But what catches my eye this time is a vote that's to take place tomorrow, which was highlighted by NYT op-ed columnist Joe Nocera, who picked up on the true importance of the vote:

Whether or not building commercial skyscrapers was the right way to rebuild Ground Zero, what can be said for sure is that the Port Authority has shown, yet again, that it doesn't belong in the real estate business. One World Trade Center is the most expensive high-rise building ever built in America, and it is costing the Port Authority a fortune. Only 55 percent of its 2.6 million square feet has been leased, and most of that is at a significant loss. Meanwhile, 4 World Trade Center, which was developed by [developer Larry] Silverstein, has only 60 percent of its space leased. As The Wall Street Journal pointed out recently, between the two buildings, there is more than 2.5 million square feet of unleased space at Ground Zero.

So why in the world would the Port Authority be willing to back another $1.2 billion in loans to help Silverstein build 3 World Trade Center? Yet on Wednesday, that is exactly what the Port Authority board is supposed to vote on.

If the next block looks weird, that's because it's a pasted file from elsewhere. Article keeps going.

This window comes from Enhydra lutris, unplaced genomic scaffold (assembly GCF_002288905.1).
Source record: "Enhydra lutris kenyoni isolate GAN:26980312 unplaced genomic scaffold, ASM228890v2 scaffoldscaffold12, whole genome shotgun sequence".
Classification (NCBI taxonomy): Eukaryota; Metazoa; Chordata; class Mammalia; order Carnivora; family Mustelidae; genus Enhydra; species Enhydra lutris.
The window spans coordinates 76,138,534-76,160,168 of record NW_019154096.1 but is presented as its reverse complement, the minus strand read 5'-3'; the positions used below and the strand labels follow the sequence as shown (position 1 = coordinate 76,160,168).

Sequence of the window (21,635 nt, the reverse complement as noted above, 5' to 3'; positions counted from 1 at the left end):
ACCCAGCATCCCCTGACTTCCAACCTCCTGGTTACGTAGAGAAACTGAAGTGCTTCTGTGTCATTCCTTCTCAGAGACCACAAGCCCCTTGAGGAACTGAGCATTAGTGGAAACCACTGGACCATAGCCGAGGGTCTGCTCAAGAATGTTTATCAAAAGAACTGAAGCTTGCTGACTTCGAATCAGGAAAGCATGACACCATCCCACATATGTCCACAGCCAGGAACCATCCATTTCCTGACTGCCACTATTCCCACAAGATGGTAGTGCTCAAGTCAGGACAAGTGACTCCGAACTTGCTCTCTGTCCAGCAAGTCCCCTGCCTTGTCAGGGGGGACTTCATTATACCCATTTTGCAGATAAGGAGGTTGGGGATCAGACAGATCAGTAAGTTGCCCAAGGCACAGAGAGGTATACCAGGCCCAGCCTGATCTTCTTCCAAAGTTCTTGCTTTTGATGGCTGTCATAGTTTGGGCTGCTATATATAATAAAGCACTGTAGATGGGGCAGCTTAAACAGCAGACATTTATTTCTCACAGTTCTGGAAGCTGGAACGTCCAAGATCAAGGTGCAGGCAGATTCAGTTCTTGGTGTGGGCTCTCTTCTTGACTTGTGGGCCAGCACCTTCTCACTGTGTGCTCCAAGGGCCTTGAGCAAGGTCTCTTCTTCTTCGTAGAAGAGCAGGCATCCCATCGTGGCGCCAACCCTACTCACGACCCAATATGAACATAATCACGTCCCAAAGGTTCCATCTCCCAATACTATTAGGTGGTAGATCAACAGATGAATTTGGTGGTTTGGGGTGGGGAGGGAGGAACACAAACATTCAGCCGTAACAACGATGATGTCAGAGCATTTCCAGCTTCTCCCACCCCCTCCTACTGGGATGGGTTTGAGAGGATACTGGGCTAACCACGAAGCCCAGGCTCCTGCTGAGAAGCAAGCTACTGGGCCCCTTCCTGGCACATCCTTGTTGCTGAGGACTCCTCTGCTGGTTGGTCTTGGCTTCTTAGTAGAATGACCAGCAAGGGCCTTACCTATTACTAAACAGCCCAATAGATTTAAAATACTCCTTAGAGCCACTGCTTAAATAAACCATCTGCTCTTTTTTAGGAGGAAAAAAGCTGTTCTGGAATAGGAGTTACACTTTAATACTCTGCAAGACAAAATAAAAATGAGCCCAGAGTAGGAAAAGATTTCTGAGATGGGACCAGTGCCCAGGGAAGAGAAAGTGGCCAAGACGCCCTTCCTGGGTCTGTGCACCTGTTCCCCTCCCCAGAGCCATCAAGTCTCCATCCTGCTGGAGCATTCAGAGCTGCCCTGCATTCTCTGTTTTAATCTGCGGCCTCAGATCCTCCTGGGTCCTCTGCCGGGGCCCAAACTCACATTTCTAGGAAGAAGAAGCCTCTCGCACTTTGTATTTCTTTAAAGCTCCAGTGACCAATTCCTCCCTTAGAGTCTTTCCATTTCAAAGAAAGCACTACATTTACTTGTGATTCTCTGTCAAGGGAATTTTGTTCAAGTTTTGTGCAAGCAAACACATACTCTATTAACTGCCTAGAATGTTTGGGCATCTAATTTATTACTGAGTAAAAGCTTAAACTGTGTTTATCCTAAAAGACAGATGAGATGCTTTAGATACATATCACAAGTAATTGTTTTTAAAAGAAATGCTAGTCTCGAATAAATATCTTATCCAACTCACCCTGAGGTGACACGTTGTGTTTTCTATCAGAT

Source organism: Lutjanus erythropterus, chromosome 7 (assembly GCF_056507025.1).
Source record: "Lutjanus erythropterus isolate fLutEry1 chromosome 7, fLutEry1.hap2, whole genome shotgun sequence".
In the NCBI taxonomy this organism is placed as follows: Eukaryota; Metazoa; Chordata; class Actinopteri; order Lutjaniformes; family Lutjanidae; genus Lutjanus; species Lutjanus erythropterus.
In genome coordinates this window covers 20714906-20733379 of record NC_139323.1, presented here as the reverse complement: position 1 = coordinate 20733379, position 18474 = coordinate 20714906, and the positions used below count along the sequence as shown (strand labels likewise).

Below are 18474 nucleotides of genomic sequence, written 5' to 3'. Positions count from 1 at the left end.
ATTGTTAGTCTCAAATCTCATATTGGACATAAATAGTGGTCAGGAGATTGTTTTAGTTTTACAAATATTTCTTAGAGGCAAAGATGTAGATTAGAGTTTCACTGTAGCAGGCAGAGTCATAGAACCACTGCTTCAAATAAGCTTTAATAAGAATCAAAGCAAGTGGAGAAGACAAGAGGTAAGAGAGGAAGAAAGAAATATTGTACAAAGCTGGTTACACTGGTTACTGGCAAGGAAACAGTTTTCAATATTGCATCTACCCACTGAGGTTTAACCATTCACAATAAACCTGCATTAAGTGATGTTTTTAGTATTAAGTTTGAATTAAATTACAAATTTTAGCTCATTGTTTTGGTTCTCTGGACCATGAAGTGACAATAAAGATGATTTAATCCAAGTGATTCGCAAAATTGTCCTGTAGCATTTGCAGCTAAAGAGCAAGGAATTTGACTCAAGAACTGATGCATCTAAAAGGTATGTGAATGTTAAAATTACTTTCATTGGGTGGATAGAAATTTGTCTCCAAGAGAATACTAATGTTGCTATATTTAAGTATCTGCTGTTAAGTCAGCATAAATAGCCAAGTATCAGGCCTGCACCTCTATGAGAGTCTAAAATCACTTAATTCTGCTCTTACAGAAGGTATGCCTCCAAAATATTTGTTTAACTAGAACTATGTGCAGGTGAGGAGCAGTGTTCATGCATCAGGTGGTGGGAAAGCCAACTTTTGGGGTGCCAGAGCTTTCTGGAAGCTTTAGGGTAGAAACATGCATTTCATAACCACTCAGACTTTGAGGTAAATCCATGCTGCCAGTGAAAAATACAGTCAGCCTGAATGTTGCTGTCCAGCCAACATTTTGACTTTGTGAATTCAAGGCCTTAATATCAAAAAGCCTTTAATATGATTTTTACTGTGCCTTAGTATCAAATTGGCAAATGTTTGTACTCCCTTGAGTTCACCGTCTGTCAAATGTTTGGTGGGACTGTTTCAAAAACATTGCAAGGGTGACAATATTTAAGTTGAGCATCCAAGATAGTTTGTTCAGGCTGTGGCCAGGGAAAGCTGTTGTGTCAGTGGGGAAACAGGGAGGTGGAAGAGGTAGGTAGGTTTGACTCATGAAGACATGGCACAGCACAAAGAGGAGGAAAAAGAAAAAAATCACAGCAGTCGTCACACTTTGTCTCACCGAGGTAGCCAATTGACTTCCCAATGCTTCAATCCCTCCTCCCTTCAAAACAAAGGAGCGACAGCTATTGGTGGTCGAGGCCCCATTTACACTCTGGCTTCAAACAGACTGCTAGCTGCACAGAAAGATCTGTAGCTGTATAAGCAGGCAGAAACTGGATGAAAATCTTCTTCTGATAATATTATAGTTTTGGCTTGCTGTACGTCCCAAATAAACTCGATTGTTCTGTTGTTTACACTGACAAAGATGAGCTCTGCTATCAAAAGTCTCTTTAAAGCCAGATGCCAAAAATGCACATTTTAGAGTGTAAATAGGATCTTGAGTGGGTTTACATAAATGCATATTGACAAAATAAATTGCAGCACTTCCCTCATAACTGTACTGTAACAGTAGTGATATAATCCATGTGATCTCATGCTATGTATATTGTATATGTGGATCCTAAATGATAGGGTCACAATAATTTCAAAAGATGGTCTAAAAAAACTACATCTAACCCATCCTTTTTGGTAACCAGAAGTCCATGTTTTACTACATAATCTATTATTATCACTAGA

Basically, the PANYNJ is considering squandering its considerable resources to prop up a private developer leasing one of its properties instead of improvements on its transportation assets, not one of which can be described without the use of the word, "crumbling."

There is talk of possible reforms of the Port Authority, mostly to take the control of back from the governors, who can, as we saw with Christie, use the PANYNJ at their whim.  But part of the reforms suggested would subject the PANYNJ to public meeting laws and other transparency, which would be a pretty important thing, whether or not the PANYNJ is dead set to prop up private development at the expense of its infrastructure responsibilities.

Posted by mrbrent at 10:54 AM

April 21, 2014